The problem with big campaigns is getting them played. I suspect that they just sit on the shelves of most buyers, or get started with good intentions but peter out and ultimately get abandoned. I’d like to see something that I don’t think we’ve seen before: a scenario book where the individual scenarios work as stand-alone or can be strung together into a campaign with a provided framework. Not just a bunch of scenarios that the Keeper has to tenuously link into a campaign, but explicitly having an over-arching theme and progression. Also, created in such a way that it would be possible to drop a scenario or two without breaking the campaign. This would, of course need considerable planning and co-operation on the part of the writers, but hopefully they would see it as a new challenge worth rising to.

You can, of course, argue that creating the campaign plot is the Keeper’s job, but not everyone has the time or ability to do that well. My own tactic is to have a list of scenarios I fancy running and when one is finished pick another off the list as suits. This occasionally leads to, “Damn, if only I’d introduced that NPC back then they would have a far better hook and motivation for getting involved in this scenario.”  Now, if that NPC hook was given explicitly as an option in a preceding scenario it’d add to the campaign experience. That’s one example of how it could help the busy/creatively challenged Keeper. Another is players becoming aware of a recurring, shady NPC who seems to be operating behind the scenes.

I admit this hasn’t been well thought through, I’m kinda dropping it here as the idea pops into my head,  but I think it might better suit the way many of us run our campaigns. Anyway, that’s the moon-on-a-stick I’d like :)

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Here is a question for @Mike M if he cares to answer it. We have a recent, updated version of the Masks of Nyarlathotep campaign and a new 7th edition version of Horror on the Orient Express in the works, but how many of the other classic Call of Cthulhu campaigns are being considered for a 7th edition release?

Both Shadows of Yog-Sothoth and Beyond the Mountains of Madness have been mentioned, but is there any consideration of a new release for Fungi from Yuggoth and/or Spawn of Azathoth? I believe there are six major campaigns in total from CoC's previous editions, all of which were initially released during the 1980s or 1990s.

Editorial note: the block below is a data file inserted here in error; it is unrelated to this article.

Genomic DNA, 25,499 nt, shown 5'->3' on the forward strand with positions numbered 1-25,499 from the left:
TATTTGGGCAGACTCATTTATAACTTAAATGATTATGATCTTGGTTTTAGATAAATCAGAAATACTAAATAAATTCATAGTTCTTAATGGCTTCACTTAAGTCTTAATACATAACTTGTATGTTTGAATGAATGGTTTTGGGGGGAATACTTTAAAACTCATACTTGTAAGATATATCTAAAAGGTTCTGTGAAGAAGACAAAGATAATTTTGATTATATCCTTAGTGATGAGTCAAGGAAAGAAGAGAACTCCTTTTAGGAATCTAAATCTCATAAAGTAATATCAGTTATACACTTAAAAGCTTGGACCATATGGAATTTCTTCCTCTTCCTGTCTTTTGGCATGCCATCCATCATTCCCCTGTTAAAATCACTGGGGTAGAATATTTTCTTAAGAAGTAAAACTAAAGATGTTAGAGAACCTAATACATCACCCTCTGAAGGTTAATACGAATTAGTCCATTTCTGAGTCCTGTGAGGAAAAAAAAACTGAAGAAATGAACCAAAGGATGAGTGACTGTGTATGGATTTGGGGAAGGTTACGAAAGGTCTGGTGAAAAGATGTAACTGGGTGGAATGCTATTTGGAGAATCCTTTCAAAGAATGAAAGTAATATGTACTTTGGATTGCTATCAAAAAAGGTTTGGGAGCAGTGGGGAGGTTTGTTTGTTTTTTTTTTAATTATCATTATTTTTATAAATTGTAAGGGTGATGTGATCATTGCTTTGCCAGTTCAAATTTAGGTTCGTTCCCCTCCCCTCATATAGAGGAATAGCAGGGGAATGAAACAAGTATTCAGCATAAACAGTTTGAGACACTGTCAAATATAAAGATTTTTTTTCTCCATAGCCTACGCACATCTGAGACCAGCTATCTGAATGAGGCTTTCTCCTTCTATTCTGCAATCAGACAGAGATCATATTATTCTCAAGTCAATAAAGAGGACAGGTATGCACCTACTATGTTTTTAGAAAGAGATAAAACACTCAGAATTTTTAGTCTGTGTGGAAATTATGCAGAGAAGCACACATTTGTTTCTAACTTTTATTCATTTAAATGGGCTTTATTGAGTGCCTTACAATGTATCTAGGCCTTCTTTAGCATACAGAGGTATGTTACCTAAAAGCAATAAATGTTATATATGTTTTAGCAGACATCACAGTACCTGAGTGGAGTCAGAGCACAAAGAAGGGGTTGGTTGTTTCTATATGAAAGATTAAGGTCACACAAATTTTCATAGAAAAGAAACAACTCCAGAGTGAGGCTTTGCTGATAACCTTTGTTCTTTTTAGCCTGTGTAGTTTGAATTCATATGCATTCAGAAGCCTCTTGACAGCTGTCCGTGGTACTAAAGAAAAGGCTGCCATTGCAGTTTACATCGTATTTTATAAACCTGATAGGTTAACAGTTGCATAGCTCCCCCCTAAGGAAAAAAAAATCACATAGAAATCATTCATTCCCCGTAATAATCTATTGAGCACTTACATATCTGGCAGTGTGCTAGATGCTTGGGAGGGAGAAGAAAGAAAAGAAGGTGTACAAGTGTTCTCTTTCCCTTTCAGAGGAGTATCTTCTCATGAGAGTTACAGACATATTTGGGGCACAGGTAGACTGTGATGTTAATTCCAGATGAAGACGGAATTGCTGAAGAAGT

Call of Cthulhu Supplement Campaigns Release Schedule

Shadows of Yog-Sothoth (1982)
Fungi from Yuggoth (1984)
Masks of Nyarlathotep (1984)
Spawn of Azathoth (1986)
Horror on the Orient Express (1991)
Beyond the Mountains of Madness (1999)

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All of Chaosium's Call of Cthulhu back catalogue remains under consideration for redevelopment. But, I'm not just about doing greatest hits and nothing else. Thus, we put out Masks, OE as redevelopments, but also new campaigns like Two-Headed Serpent, A Cold Fire Within, Shadows Over Stillwater.  Were possible, I try to combine the old and new, see the new Mansions of Madness.

Older campaigns, such as Shadows of Y-S and Beyond the Mountains, are certainly on the to do list, as are brand new campaigns for Gaslight and so on. In fact, we have Lynne's campaign - The Children of Fear - in final editorial at the moment.

There's some great older books we will revisit and there's plenty of new material to come as well. 

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I appreciate that course. If Call of Cthulhu is to survive, it must reinvent and grow. That means attracting new players while simultaneously offering something fresh to veterans. Anyone who wants Call of Cthulhu to freeze in time is fighting a losing gaming battle. I've been following the community for several years now as a relative newcomer compared to those in the old guard. I'm a veteran of gaming in general.  And man, are there some epically bitter people in the old guard of this game. The typical very loud small number. They work to either prevent new people from playing the game or, more passive-aggressively, telling players that they aren't playing it "the right way." Heck, I've seen it in a post from today. The point is that whenever game designers follow the desires of the loud and bitter, it usually spells doom for the game. I've seen it many times. Gamers simply don't see their lack of PR support as a player as a liability. But it totally is. So, the editors get it, and aren't bowing to this group, and I salute them for that. Heck, there aren't many games of this size where the Director of the Flippin' Line™ comes onto the forums and asks what people want.

And to that end, for me personally, I'd rather see something new or one of the classics mentioned by ColoradoCthulhu (BTMOM) than The Dreaming Stone. No offense intended to anyone who wants that. Heck, if we got that, I'd be happy for you. :) Just throwing in my two cents.

Edited by klecser